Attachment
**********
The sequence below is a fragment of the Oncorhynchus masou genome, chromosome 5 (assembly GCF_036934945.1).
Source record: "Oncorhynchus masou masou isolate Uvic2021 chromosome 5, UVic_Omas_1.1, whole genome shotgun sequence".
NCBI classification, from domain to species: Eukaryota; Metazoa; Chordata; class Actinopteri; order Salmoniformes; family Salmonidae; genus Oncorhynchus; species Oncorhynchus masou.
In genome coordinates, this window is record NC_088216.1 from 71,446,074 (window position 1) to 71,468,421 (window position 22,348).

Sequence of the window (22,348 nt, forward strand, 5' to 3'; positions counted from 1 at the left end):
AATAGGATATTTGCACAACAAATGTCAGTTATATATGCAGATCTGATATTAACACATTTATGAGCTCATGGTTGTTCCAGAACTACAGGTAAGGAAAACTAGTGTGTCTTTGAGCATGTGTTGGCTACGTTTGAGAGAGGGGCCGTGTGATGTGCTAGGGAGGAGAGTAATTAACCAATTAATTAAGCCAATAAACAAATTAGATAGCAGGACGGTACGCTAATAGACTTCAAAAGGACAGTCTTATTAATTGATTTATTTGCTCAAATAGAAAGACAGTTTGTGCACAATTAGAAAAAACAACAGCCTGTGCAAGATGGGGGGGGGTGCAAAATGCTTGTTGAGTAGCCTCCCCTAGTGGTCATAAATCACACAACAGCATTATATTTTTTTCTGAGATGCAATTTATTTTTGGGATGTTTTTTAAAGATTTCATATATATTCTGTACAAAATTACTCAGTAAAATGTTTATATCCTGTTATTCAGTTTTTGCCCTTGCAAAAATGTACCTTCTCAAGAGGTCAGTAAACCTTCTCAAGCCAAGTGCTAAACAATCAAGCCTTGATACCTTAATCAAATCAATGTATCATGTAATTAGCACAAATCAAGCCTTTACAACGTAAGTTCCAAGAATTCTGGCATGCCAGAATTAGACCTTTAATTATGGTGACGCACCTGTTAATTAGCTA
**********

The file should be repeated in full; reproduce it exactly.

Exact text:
The sequence below is a fragment of the Oncorhynchus masou genome, chromosome 5 (assembly GCF_036934945.1).
Source record: "Oncorhynchus masou masou isolate Uvic2021 chromosome 5, UVic_Omas_1.1, whole genome shotgun sequence".
NCBI classification, from domain to species: Eukaryota; Metazoa; Chordata; class Actinopteri; order Salmoniformes; family Salmonidae; genus Oncorhynchus; species Oncorhynchus masou.
In genome coordinates, this window is record NC_088216.1 from 71,446,074 (window position 1) to 71,468,421 (window position 22,348).

Sequence of the window (22,348 nt, forward strand, 5' to 3'; positions counted from 1 at the left end):
AATAGGATATTTGCACAACAAATGTCAGTTATATATGCAGATCTGATATTAACACATTTATGAGCTCATGGTTGTTCCAGAACTACAGGTAAGGAAAACTAGTGTGTCTTTGAGCATGTGTTGGCTACGTTTGAGAGAGGGGCCGTGTGATGTGCTAGGGAGGAGAGTAATTAACCAATTAATTAAGCCAATAAACAAATTAGATAGCAGGACGGTACGCTAATAGACTTCAAAAGGACAGTCTTATTAATTGATTTATTTGCTCAAATAGAAAGACAGTTTGTGCACAATTAGAAAAAACAACAGCCTGTGCAAGATGGGGGGGGGTGCAAAATGCTTGTTGAGTAGCCTCCCCTAGTGGTCATAAATCACACAACAGCATTATATTTTTTTCTGAGATGCAATTTATTTTTGGGATGTTTTTTAAAGATTTCATATATATTCTGTACAAAATTACTCAGTAAAATGTTTATATCCTGTTATTCAGTTTTTGCCCTTGCAAAAATGTACCTTCTCAAGAGGTCAGTAAACCTTCTCAAGCCAAGTGCTAAACAATCAAGCCTTGATACCTTAATCAAATCAATGTATCATGTAATTAGCACAAATCAAGCCTTTACAACGTAAGTTCCAAGAATTCTGGCATGCCAGAATTAGACCTTTAATTATGGTGACGCACCTGTTAATTAGCTA